Next month Australian homewares distributor Maxwell & Williams will launch a collection of asymmetric ceramics called Parts by Berlin based designers ett la benn. Made up of 19 pieces, the off-kilter shapes were inspired by the designer’s popular ‘Kami‘ collection made from 100% biodegradable cellulose which they introduced last year.
Last month I stumbled across the magical work of Australian jewelry label Billy Bride, whose rough cut crystal ring designs are now at the very top of my Christmas list. Their striking jewelry is all handmade in Australia from locally sourced minerals, stones and crystals. The lady behind the label is Renee Warne, who runs Billy Bride from her studio in Sydney. What is particularly beautiful about her work is her clear passion for the materials she works with. Renee researches and details on her website each crystal’s spiritual properties so her customers can find a design that not only looks striking but also has symbolic importance. Lin-Morris caught up with Renee to find out more about her crystal obsession and to see her latest collection, Enter Oblivion, which sees the designer sourcing materials from outside of Australia for the first time. Read the rest of this entry »
Adelaide based designers Daniel Emma design and make the desktop accessories of my dreams. Their first D.E. production collection launched in 2010 and has been high on my wish list since I first laid eyes on it at 100% Design in London last year. The clear acrylic balls they use for their Stationery Container and Rubberband Ball remind me of the crystals that David Bowie carried around with him in my favourite 80s cult film Labyrinth (those who have no idea what I’m talking about click here). As Bowie says of his own crystals “This is not a gift for an ordinary girl”.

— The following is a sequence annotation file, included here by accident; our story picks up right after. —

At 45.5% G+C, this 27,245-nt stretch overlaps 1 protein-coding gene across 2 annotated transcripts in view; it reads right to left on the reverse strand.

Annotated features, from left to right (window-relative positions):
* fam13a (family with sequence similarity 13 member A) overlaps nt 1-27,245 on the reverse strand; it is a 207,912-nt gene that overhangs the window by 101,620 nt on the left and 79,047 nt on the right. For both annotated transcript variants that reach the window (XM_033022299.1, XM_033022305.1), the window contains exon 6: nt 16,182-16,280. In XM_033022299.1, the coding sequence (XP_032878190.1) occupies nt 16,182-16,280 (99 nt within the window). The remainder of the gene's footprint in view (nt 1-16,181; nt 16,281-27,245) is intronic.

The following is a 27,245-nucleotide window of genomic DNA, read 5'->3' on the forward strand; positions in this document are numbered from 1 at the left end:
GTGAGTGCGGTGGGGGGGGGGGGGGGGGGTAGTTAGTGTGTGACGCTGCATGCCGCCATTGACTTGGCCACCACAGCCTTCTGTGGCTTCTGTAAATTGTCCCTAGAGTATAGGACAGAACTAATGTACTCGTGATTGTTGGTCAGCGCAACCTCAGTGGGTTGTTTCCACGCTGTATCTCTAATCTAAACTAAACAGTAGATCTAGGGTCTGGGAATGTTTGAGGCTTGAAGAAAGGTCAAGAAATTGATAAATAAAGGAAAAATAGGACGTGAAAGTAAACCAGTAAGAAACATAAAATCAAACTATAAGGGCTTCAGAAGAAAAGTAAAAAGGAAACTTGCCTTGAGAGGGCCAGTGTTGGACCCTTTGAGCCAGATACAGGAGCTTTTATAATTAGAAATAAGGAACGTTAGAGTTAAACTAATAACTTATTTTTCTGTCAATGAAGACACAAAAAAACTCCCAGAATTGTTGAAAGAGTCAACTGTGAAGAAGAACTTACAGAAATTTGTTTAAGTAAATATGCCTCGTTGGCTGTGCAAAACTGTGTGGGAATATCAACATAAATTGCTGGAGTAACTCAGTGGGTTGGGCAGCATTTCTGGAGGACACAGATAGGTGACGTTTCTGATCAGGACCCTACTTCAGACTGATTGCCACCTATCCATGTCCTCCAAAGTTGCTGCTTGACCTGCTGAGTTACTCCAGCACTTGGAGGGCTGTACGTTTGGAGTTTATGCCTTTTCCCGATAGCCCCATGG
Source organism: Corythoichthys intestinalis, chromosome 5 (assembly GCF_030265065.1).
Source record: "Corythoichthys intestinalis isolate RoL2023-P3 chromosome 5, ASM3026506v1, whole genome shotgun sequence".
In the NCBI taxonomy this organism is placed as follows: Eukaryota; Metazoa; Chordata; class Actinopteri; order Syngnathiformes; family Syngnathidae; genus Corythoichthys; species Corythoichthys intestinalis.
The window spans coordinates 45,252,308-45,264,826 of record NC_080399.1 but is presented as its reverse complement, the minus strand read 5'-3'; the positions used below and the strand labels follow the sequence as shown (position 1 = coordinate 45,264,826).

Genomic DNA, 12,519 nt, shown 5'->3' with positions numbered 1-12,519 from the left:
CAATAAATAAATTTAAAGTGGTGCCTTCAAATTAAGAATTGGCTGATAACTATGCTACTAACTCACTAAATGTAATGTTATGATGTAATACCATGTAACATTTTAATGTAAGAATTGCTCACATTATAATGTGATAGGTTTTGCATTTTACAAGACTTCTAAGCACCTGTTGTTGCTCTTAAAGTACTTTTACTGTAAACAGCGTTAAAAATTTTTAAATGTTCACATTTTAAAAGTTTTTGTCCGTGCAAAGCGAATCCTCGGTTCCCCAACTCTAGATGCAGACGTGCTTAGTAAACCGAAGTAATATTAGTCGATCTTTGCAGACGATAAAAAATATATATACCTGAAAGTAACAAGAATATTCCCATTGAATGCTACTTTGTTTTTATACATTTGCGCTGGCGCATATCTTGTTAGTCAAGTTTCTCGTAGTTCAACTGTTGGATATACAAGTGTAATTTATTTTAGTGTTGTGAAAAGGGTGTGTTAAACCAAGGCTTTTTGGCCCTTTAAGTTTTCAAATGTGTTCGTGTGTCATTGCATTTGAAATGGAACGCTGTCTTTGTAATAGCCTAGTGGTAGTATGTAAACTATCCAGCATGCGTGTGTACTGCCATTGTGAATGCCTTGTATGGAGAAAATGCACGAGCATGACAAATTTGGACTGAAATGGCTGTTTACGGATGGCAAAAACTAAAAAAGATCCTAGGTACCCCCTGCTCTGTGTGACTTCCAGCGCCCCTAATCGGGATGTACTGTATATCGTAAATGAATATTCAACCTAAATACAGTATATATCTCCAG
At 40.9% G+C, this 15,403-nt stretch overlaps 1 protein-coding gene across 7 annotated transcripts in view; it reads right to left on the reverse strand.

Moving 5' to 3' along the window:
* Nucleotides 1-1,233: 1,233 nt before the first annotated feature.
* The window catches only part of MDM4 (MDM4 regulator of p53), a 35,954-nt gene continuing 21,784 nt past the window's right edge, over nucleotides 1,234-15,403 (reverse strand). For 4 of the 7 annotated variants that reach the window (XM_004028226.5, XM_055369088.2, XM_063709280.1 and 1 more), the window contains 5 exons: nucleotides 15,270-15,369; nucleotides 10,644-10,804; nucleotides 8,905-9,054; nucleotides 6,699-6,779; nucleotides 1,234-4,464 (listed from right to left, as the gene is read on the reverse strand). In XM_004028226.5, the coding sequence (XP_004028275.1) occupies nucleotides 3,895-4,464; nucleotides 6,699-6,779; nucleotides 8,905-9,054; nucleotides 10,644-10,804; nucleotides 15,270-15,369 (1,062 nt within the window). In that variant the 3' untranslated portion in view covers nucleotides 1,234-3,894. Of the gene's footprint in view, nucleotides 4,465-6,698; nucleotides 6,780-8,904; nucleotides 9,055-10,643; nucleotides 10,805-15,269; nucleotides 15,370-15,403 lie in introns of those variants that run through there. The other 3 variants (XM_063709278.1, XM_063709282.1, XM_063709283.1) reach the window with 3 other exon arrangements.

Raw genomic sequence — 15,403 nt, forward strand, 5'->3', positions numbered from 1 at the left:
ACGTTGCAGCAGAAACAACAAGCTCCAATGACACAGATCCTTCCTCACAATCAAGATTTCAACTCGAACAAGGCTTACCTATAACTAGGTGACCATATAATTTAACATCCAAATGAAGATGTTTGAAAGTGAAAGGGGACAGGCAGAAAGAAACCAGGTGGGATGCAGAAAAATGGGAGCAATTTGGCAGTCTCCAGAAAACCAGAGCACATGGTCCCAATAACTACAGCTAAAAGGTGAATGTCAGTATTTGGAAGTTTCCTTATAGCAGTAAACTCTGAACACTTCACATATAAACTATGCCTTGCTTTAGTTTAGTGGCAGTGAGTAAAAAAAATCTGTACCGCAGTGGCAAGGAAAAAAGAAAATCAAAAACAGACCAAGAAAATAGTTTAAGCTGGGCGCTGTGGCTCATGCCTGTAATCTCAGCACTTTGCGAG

Film and Photography
This month’s National Geographic magazine features the amazing work of Sydney based photographer Murray Fredericks. Called Salt Flats, the images look like a collection of computer renderings, however, they actually show the 3,700 square miles of featureless landscape that is Lake Eyre, the lowest point in Australia. On the rare occasion that the lake fills up, it becomes the largest lake in the country and 18th largest in the world. Over the course of eight years, Fredericks visited the lake every winter and camped there alone for five weeks. In winter, the heart of the lake completely dries up under the harsh sun, wind and cold, allowing him to capture these desolate images with intense, saturated colours. In the image above, at first light, predawn colours are reflected and distorted by a rare rain puddle in the highly saline lake.